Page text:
Hasler observed, “… the life has gone out of it.” By this he means that the Church no longer has a conscience. Referring to the Church’s teaching on contraception, Humanae Vitae, Catholic theologian Hans Küng states, “This teaching … has laid a heavy burden on the conscience of innumerable people, even in industrially developed countries with declining birthrates. But for the people in many underdeveloped countries, especially in Latin America, it constitutes a source of incalculable harm, a crime in which the Church has implicated itself.” The widespread premature death and suffering that the Church has wreaked upon developing world women because of their position on birth control has been a clear indication to millions that the Vatican does not really give a damn about “the little people.” Institutional survival, political muscle, and authority dominate the attention of the Church leadership—not “the little people” they claim to protect, many of whom reached this conclusion on their own. For them, the hypocrisy has been too much to stomach and they have left the Church by the tens of millions. The Church’s position cannot be reasonably defended.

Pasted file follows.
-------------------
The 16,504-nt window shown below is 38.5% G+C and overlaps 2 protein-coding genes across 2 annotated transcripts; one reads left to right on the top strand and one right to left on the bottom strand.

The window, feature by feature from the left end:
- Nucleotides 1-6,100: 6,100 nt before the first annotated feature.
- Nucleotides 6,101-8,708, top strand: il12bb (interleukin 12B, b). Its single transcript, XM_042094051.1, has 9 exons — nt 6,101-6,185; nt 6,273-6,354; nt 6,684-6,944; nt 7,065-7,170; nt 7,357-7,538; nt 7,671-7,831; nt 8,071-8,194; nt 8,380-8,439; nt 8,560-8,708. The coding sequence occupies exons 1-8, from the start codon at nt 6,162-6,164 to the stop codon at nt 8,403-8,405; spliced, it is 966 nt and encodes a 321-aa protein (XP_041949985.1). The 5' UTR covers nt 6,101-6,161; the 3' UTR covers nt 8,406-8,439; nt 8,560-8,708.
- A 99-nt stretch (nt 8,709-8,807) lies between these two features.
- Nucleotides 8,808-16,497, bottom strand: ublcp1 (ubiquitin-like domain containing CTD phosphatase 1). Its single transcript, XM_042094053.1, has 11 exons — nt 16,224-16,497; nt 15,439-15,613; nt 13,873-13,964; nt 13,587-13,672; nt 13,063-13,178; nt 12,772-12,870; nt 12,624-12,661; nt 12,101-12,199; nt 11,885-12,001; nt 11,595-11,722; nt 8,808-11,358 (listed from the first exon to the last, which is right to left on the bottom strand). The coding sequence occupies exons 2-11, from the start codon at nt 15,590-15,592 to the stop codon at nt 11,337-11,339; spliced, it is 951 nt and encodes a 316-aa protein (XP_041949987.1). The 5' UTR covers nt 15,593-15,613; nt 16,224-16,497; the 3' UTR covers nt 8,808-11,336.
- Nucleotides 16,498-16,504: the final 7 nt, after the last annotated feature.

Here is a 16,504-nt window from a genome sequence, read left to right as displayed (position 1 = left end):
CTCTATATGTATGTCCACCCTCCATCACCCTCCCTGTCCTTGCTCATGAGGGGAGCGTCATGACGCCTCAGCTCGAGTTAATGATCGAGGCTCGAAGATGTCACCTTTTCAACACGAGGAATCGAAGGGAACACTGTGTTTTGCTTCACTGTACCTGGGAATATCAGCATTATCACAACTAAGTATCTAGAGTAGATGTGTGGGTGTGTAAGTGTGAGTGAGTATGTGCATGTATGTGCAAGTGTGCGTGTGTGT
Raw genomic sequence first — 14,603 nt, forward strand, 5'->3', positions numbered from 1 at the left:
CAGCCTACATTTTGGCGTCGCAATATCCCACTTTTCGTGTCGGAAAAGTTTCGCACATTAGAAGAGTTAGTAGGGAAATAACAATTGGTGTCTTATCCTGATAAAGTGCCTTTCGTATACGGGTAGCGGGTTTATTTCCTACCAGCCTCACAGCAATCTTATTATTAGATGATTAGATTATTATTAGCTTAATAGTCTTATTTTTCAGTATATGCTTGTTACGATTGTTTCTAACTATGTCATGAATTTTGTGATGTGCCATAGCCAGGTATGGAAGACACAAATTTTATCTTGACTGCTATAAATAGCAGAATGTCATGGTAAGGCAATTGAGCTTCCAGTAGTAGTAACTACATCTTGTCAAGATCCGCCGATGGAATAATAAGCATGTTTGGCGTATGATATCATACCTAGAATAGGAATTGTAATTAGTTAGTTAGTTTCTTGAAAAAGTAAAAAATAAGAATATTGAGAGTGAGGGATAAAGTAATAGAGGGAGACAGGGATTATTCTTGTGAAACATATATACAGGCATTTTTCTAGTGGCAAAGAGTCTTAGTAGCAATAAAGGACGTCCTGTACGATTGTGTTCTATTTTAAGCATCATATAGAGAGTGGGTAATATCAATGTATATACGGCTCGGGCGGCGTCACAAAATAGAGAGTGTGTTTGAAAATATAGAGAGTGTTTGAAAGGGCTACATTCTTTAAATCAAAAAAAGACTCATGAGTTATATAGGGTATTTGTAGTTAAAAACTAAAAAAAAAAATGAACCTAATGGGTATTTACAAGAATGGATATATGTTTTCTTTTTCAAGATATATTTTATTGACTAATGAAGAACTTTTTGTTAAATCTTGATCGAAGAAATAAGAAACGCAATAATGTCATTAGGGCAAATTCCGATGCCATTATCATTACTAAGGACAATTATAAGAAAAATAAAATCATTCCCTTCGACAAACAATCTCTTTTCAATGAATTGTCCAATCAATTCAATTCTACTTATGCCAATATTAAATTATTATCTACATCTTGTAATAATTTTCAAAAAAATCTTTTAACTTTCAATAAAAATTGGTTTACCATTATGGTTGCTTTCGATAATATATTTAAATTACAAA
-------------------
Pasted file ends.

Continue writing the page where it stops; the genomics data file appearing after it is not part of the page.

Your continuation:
The evidence supporting Hasler’s assessment that these dogmas are resulting in a loss of credibility is overwhelming. The number of young men entering American seminaries has dropped 35 percent since 1977. In 1966, there were 42,767 seminarians. Today, while the Catholic population has increased by more than 50 percent, they number only slightly more than 6,000 in the U.S. During the 1993-1994 school year there were 6,244 candidates for the priesthood; this year there are 6,030, a drop of 3.4%. For those closest to Ordination, the number of candidates for the priesthood fell over the past year from 2,915 to 2,817. No end is in sight. Only three percent of American nuns are under age 40 and 37 percent are over age 70. The average age of priests here is 65 years. There are now 20,000 ex-priests—one-half of all U.S. priests quit the priesthood before reaching retirement age, and they represent the best and brightest. Membership in Catholic orders has fallen 40 percent since 1962, while the nation’s Catholic population grew by 36 percent. The Vatican now regards North America as a missionary region. Younger priests from Eastern Europe, Africa, Asia and Latin America are being brought in to protect papal interests because American men are shunning the priesthood.